Polar Coordinates (Sect 21.10)
A point P in the polar coordinate system is represented by an ordered pair If , then r is the distance of the point from the pole.  is an angle (in degrees or radians) formed by the polar axis and a ray from the pole through the point.

Example Plot the point P with polar coordinates

Polar Coordinates If , then the point is located units on the ray that extends in the opposite direction of the terminal side of . For , r = |r| and ϴ = ϴ + 180 Ex. (-7, 70⁰) = (7, 250)

MAT 205 SPRING 2009 Example Plot the point with polar coordinates

Plotting Points Using Polar Coordinates
MAT 205 SPRING 2009 Plotting Points Using Polar Coordinates

Plotting Points Using Polar Coordinates

A) B) D) C)

Using polar coordinates, the same point can be described by many different representations. Which of the following do(does) not describe the point (8,60°) ? (8,−60°) (8,-300°) (8,420°) (-8,-120°) Using polar coordinates, write 3 more representations of the point (5,150°)

Graphing in polar coordinates
Hit the MODE key. Arrow down to where it says Func (short for "function" which is a bit misleading since they are all functions). Now, use the right arrow to choose Pol. Hit ENTER. (*It's easy to forget this step, but it's crucial: until you hit ENTER you have not actually selected Pol, even though it looks like you have!) The calculator is now in polar coordinates mode. To see what that means, try this. Hit the Y= key. Note that, instead of Y1=, Y2=, and so on, you now have r1= and so on. In the r1= slot, type 5-5sin( Now hit the familiar X,T,q,n key, and you get an unfamiliar result. In polar coordinates mode, this key gives you a ϴ instead of an X. Finally, close off the parentheses and hit GRAPH. If you did everything right, you just asked the calculator to graph the polar equation r=5-5sin(ϴ). The result looks a bit like a valentine. The WINDOW options are a little different in this mode too. You can still specify X and Y ranges, which define the viewing screen. But you can also specify the ϴvalues that the calculator begins and ends with; for instance, you may limit the graph to 0< ϴ <π/2. This would not change the viewing window, but it would only draw part of the graph.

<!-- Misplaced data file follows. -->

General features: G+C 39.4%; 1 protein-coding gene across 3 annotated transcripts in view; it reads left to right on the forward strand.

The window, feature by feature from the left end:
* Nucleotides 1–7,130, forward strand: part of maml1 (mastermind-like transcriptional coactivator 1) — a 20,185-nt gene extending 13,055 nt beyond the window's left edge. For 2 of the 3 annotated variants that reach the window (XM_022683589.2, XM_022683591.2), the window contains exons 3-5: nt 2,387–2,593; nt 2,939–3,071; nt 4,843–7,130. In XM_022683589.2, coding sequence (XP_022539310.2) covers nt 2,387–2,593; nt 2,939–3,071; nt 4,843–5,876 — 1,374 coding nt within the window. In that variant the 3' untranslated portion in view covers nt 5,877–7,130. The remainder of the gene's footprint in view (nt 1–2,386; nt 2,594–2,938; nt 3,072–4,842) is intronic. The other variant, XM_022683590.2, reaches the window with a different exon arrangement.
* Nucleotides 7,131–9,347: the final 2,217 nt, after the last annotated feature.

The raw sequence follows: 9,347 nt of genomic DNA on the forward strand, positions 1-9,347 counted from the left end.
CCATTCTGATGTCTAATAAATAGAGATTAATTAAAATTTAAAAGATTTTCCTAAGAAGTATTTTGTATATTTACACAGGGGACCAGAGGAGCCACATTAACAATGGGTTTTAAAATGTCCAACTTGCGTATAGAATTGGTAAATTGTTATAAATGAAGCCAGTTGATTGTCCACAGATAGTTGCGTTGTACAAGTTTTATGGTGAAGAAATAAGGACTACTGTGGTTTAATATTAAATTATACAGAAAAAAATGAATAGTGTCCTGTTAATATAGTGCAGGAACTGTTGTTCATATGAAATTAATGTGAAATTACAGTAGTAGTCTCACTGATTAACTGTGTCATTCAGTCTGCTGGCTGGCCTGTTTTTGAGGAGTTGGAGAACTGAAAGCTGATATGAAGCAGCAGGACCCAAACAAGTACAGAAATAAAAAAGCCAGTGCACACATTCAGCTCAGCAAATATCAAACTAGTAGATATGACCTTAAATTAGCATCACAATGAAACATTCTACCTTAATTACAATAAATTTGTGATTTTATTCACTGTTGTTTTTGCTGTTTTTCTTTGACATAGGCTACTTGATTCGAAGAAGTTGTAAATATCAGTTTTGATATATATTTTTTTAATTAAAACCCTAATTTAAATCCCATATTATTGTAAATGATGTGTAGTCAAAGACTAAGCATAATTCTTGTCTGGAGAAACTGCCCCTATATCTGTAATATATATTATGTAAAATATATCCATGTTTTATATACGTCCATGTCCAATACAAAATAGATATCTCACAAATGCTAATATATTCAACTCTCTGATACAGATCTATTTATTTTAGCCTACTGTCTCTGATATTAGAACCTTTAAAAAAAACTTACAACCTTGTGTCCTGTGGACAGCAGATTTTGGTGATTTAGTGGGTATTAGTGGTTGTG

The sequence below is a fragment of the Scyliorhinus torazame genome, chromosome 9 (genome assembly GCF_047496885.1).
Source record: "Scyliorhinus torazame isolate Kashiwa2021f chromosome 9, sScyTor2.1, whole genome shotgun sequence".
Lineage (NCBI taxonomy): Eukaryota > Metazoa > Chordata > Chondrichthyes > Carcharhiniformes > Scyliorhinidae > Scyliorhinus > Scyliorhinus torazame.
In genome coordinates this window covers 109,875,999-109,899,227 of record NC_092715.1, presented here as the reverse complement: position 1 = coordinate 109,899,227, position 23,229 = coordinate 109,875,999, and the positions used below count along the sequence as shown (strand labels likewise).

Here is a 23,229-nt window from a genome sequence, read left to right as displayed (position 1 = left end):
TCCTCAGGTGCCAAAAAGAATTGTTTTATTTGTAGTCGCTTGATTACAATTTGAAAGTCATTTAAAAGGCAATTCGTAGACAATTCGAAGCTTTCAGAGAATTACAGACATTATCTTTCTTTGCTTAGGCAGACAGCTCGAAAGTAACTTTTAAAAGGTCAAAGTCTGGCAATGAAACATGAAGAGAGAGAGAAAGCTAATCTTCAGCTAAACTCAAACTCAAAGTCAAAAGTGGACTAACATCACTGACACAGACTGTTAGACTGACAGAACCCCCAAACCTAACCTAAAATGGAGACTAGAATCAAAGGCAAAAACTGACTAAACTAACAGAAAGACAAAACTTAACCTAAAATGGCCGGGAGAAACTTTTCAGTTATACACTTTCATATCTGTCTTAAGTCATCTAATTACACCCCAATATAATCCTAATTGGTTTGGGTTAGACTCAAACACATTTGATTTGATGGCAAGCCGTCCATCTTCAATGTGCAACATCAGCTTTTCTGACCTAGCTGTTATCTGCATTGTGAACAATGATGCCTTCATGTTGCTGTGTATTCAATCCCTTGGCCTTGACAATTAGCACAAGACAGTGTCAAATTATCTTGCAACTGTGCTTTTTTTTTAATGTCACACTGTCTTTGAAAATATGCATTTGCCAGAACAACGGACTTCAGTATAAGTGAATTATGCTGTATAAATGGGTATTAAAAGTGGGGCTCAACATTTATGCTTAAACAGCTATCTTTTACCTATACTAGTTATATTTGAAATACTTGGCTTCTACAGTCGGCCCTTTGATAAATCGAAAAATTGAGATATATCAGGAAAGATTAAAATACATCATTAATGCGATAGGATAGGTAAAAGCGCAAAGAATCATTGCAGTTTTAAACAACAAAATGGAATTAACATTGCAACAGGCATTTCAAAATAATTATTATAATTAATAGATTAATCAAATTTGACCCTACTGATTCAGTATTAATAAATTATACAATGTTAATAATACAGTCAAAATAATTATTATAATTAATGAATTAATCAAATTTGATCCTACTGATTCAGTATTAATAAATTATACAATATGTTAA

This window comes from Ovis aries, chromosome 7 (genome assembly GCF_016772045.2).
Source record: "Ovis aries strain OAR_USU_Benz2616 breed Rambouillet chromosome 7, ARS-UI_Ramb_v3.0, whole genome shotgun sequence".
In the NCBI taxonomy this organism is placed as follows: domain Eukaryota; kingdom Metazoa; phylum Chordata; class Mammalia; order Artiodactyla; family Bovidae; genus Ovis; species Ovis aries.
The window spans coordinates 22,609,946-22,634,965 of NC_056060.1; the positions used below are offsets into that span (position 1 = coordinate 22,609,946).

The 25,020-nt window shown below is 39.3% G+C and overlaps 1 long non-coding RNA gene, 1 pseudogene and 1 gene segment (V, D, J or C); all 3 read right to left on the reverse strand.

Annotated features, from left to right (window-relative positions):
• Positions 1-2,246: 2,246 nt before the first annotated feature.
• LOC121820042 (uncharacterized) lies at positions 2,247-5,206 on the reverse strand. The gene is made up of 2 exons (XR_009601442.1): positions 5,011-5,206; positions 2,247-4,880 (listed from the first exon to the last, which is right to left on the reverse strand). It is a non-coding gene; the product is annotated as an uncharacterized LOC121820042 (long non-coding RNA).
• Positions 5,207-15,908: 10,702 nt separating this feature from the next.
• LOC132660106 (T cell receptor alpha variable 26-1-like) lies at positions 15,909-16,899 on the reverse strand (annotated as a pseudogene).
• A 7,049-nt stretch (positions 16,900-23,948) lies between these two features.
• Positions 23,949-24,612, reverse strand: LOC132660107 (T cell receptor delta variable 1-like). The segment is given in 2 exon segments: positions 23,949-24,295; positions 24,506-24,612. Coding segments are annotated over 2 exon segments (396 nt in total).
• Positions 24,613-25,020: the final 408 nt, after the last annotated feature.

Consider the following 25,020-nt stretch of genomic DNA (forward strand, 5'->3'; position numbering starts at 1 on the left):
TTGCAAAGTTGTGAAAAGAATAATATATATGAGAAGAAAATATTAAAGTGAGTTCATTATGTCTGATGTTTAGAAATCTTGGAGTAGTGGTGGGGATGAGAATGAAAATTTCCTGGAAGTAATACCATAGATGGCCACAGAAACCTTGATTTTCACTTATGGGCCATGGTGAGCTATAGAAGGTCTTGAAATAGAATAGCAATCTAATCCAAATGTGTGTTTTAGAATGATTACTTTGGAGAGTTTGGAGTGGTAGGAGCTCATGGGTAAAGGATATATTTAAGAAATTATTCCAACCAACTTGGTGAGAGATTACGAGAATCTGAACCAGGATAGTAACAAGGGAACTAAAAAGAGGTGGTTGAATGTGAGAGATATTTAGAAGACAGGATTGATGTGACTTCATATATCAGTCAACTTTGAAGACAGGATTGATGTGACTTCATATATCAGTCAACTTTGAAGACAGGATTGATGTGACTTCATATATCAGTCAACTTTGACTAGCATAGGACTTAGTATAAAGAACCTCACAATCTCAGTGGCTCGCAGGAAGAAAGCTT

End here 6/3

MAT 205 SPRING 2009 End of Section

Definitions of Trigonometric Functions of Any Angle